Light males of Green-veined White might superficially remind about the Black-veined White, but they are much smaller. There is little variation, except that the wing scales can be almost transparent.
The butterfly flies from late May until late July. Its habitat is heath, pasture, moor and open forest and thicket with growth of hawthorn, rowan and similar plants and trees.
The half-grown caterpillars overwinter together in a flock on the host plant in a solid web of silk and leaves. The fodder plants are Rowan (Sorbus aucuparia), Hawthorn (Crataegus) Sloe (Prunus spinosus) and other bushes and trees.
Behaviour: the flight is calm and sailing, mostly in a few meters height. The butterfly seeks eagerly to fx Sticky catchfly ( DK: tjærenellike),Field scabious ( DK: blåhat) and Marsh thistle ( DK: kærtidsel). The females are often courted by many males.
|habitat: field Gl. Rye, Mid Jutland|
Frequency and propagation: The Black-veined White was seen in many places on the Danish Isles until ab. 1950, buf after this time only in Jutland, where it was rare until ab. 1965. It has spread since and is now common in several sections of Jutland. However it is missing in large parts of South Jutland, West Jutland and North Jutland. After 1990 it has began showing at Zealand, and it is probable that it will appear again at Bornholm and maybe at Funen and Lolland.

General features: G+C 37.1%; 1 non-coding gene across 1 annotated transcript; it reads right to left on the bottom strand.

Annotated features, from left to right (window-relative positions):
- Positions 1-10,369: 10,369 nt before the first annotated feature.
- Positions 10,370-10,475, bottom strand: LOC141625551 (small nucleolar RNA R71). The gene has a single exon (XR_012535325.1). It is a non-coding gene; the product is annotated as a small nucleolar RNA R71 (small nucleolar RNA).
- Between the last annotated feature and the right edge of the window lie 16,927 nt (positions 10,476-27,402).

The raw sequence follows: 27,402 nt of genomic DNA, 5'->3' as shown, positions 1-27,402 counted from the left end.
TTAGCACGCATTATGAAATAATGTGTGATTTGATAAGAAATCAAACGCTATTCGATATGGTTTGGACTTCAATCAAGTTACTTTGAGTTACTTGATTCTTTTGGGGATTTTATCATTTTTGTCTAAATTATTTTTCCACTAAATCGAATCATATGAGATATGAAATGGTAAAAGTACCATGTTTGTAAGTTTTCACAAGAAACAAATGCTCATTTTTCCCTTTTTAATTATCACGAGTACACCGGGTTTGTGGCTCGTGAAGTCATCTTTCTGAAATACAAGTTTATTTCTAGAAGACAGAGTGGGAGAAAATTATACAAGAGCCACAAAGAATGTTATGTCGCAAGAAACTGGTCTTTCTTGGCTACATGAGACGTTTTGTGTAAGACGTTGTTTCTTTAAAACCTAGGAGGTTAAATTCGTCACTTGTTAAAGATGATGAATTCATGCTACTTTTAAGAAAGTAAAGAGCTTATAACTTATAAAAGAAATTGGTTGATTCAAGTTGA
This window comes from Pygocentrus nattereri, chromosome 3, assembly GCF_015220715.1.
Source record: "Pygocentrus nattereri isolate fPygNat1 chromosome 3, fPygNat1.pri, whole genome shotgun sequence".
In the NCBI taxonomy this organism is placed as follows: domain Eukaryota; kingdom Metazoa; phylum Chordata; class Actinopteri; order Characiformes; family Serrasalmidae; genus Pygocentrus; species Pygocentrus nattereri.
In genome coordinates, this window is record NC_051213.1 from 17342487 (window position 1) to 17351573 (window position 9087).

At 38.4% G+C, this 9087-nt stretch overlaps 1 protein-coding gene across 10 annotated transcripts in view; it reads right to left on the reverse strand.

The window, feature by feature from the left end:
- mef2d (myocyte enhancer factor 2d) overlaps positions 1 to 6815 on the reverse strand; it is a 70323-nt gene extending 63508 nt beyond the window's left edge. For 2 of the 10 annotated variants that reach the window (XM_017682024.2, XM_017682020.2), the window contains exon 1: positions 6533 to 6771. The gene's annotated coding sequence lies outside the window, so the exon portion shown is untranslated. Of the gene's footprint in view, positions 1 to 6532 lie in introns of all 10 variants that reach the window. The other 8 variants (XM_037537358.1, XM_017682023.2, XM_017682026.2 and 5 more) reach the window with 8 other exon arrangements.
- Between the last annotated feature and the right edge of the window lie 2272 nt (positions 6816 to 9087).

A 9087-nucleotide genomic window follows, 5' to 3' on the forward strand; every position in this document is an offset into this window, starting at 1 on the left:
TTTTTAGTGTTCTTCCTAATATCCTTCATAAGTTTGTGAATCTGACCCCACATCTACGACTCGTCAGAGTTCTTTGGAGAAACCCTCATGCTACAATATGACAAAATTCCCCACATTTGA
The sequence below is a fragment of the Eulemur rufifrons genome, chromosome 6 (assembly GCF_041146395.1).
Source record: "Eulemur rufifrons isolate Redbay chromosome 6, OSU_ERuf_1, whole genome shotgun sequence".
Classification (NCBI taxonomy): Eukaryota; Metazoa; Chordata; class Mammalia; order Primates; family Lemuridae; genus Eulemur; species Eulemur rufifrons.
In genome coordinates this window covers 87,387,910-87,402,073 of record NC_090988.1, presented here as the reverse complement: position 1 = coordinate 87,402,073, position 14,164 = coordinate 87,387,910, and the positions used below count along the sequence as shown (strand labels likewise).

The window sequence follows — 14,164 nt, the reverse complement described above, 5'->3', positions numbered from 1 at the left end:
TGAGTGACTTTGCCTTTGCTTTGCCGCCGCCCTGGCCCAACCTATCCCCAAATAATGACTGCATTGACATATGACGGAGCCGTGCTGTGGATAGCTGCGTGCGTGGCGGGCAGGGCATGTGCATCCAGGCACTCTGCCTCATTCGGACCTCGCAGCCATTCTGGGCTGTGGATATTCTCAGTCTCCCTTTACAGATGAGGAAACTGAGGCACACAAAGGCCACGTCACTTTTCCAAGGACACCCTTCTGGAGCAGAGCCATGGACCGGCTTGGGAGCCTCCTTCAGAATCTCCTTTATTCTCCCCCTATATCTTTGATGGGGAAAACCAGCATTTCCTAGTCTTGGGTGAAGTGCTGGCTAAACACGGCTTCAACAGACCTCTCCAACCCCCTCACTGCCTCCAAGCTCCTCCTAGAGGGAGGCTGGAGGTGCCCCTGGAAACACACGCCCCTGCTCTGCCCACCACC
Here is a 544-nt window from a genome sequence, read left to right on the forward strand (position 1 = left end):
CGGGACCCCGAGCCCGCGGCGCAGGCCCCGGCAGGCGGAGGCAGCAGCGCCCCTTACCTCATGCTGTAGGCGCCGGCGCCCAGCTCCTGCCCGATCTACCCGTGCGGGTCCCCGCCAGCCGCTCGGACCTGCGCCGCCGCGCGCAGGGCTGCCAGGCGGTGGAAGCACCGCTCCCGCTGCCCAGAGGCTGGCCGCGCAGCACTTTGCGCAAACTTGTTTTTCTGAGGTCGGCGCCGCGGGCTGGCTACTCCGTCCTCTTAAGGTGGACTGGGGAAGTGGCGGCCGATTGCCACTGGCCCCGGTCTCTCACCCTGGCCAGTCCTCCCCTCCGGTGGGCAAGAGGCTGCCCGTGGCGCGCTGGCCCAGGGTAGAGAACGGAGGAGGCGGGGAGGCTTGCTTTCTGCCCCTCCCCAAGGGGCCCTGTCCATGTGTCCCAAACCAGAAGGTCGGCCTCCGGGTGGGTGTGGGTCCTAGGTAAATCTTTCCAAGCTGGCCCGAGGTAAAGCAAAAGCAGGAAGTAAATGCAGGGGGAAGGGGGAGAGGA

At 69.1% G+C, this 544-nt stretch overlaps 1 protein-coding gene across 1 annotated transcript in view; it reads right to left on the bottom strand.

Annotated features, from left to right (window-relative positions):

The number of the Black-veined White varies greatly. The first specimens appear around 20 May and the butterfly disappears again around 1. August. The Black-veined White is mostly seen in Jutland, east and south of Limfjorden, while it was almost 50 years ago it was seen on the Isles -but it is in progress and is now found on the island of Samsø, (east of Århus), from where there is a short distance to the northern part of Funen.
Michael Stoltze: Dagsommerfugle i Danmark, 1997. Danmarks fugle og natur, Felthåndbogen, Aug. 2012.